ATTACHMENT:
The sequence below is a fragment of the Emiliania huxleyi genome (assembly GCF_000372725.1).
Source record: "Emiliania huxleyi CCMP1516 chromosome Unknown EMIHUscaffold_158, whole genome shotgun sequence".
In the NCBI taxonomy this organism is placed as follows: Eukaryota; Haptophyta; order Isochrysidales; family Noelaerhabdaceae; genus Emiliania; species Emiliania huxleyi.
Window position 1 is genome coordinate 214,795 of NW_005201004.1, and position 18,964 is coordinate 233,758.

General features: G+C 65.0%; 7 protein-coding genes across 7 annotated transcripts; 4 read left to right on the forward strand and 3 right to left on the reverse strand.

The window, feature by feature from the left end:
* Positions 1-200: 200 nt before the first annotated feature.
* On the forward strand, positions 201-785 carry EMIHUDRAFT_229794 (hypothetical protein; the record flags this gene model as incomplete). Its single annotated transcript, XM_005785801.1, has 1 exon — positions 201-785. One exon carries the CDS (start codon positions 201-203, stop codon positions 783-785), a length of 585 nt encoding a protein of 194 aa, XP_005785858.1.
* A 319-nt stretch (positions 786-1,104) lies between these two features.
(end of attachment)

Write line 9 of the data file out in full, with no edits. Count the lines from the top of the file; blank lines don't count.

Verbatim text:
* A 319-nt stretch (positions 786-1,104) lies between these two features.